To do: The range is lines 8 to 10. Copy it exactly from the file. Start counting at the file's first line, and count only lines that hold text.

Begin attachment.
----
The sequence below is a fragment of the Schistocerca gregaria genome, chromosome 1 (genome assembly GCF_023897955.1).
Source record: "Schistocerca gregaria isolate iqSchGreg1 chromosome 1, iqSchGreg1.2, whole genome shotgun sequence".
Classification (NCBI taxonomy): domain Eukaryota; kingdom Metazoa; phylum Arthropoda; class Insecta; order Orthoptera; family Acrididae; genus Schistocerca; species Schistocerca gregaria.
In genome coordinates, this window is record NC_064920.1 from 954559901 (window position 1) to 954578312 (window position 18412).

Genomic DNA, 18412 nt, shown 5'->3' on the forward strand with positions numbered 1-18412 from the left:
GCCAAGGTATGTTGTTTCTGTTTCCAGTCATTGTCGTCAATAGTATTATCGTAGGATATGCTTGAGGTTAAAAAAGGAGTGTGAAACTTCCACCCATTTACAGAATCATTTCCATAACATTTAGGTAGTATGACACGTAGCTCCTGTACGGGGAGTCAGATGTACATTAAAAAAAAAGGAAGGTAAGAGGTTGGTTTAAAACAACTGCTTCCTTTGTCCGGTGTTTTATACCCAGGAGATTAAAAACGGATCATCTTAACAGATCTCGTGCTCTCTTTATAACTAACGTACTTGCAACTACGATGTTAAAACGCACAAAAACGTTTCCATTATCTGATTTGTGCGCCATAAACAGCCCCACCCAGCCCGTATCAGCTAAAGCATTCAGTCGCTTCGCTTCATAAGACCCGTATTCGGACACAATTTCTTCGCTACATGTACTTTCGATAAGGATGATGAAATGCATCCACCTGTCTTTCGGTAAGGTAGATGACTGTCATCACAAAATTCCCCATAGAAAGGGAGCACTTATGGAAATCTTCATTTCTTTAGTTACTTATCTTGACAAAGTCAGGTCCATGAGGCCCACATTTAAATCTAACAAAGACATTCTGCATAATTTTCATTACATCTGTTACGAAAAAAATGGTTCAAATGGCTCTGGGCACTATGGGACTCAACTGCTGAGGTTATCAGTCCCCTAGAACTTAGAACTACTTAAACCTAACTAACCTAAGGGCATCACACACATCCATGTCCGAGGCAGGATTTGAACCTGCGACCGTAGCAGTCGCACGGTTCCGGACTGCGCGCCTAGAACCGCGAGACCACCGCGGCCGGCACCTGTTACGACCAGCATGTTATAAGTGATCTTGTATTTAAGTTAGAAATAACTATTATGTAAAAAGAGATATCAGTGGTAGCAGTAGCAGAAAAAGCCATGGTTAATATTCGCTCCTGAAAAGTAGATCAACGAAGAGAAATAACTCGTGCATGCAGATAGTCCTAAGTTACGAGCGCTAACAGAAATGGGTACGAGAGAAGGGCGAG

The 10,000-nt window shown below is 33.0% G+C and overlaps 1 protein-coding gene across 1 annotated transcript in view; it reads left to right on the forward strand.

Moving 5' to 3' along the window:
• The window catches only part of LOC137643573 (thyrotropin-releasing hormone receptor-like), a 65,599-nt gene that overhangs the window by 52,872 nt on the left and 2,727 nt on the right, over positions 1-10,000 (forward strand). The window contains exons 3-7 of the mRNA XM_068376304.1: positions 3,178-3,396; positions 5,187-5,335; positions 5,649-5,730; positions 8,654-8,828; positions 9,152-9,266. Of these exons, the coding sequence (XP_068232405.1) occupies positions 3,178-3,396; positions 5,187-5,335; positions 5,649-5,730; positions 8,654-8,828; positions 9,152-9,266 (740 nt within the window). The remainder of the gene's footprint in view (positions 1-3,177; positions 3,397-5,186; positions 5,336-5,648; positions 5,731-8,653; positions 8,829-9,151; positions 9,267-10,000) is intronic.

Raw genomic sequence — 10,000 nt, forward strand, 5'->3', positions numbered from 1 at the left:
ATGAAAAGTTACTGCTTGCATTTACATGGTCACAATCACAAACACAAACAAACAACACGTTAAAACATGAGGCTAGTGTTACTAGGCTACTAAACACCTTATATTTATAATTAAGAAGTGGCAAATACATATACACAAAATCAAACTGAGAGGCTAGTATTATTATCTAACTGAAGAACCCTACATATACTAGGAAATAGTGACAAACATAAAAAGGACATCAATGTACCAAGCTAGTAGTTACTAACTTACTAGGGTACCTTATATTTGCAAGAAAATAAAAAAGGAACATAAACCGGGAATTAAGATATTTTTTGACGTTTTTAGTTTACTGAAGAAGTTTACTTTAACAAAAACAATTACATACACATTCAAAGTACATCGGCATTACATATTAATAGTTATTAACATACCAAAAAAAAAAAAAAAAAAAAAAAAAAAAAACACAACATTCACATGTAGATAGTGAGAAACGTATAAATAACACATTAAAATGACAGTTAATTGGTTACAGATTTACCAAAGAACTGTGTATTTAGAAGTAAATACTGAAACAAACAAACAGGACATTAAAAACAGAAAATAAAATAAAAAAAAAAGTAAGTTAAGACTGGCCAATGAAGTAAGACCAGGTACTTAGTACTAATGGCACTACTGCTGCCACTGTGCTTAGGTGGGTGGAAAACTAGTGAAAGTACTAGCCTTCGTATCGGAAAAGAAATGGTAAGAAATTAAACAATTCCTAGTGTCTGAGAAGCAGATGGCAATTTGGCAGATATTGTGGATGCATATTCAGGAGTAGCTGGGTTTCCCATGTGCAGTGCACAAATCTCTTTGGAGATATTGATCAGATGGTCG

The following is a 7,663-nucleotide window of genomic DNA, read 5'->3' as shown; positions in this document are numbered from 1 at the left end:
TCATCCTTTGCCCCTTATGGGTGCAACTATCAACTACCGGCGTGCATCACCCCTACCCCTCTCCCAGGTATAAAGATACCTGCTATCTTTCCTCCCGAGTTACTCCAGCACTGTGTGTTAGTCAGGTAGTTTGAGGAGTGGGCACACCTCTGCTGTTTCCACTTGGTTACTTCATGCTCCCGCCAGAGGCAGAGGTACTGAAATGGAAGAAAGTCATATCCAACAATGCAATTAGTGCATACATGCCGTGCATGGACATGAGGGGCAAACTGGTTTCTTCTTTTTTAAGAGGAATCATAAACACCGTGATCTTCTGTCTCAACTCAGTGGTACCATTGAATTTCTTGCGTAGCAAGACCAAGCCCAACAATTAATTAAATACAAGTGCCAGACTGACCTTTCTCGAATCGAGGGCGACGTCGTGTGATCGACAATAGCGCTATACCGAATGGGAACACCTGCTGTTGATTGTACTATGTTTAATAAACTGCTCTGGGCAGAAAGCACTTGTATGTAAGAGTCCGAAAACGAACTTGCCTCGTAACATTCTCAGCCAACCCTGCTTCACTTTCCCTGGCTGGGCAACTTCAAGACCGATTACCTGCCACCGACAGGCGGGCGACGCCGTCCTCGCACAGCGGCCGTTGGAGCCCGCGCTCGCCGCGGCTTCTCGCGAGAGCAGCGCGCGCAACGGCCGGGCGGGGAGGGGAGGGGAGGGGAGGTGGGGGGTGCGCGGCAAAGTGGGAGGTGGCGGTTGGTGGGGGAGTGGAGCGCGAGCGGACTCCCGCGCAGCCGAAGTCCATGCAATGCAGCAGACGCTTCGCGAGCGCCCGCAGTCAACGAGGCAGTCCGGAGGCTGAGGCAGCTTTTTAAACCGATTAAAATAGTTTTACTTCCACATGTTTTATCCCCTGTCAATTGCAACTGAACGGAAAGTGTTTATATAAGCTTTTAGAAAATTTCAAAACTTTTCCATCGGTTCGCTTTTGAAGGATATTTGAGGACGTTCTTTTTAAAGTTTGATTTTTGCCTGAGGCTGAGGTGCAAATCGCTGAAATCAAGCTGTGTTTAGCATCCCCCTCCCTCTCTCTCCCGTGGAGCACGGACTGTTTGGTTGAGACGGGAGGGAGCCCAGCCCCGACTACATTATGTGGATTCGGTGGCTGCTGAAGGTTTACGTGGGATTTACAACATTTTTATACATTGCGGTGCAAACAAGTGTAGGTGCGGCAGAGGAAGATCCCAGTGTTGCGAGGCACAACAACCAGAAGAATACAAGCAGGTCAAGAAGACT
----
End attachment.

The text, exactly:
Moving 5' to 3' along the window:
• The window catches only part of LOC137643573 (thyrotropin-releasing hormone receptor-like), a 65,599-nt gene that overhangs the window by 52,872 nt on the left and 2,727 nt on the right, over positions 1-10,000 (forward strand). The window contains exons 3-7 of the mRNA XM_068376304.1: positions 3,178-3,396; positions 5,187-5,335; positions 5,649-5,730; positions 8,654-8,828; positions 9,152-9,266. Of these exons, the coding sequence (XP_068232405.1) occupies positions 3,178-3,396; positions 5,187-5,335; positions 5,649-5,730; positions 8,654-8,828; positions 9,152-9,266 (740 nt within the window). The remainder of the gene's footprint in view (positions 1-3,177; positions 3,397-5,186; positions 5,336-5,648; positions 5,731-8,653; positions 8,829-9,151; positions 9,267-10,000) is intronic.

Raw genomic sequence — 10,000 nt, forward strand, 5'->3', positions numbered from 1 at the left: